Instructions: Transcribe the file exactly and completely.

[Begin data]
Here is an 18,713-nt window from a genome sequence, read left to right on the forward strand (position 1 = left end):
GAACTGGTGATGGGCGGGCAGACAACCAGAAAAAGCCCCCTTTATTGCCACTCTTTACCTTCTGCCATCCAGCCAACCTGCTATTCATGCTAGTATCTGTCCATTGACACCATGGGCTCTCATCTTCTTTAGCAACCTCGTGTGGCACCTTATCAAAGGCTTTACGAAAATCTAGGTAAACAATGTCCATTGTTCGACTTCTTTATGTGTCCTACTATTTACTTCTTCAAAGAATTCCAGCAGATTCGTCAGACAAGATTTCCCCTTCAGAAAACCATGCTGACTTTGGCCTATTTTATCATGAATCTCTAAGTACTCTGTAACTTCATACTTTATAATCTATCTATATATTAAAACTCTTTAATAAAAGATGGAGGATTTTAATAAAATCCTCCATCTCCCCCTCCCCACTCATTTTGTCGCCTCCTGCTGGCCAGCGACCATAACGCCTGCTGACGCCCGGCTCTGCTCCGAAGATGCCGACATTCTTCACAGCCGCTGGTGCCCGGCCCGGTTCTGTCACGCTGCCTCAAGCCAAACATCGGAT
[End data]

Here is an 18,713-nt window from a genome sequence, read left to right on the forward strand (position 1 = left end):
GAACTGGTGATGGGCGGGCAGACAACCAGAAAAAGCCCCCTTTATTGCCACTCTTTACCTTCTGCCATCCAGCCAACCTGCTATTCATGCTAGTATCTGTCCATTGACACCATGGGCTCTCATCTTCTTTAGCAACCTCGTGTGGCACCTTATCAAAGGCTTTACGAAAATCTAGGTAAACAATGTCCATTGTTCGACTTCTTTATGTGTCCTACTATTTACTTCTTCAAAGAATTCCAGCAGATTCGTCAGACAAGATTTCCCCTTCAGAAAACCATGCTGACTTTGGCCTATTTTATCATGAATCTCTAAGTACTCTGTAACTTCATACTTTATAATCTATCTATATATTAAAACTCTTTAATAAAAGATGGAGGATTTTAATAAAATCCTCCATCTCCCCCTCCCCACTCATTTTGTCGCCTCCTGCTGGCCAGCGACCATAACGCCTGCTGACGCCCGGCTCTGCTCCGAAGATGCCGACATTCTTCACAGCCGCTGGTGCCCGGCCCGGTTCTGTCACGCTGCCTCAAGCCAAACATCGGAT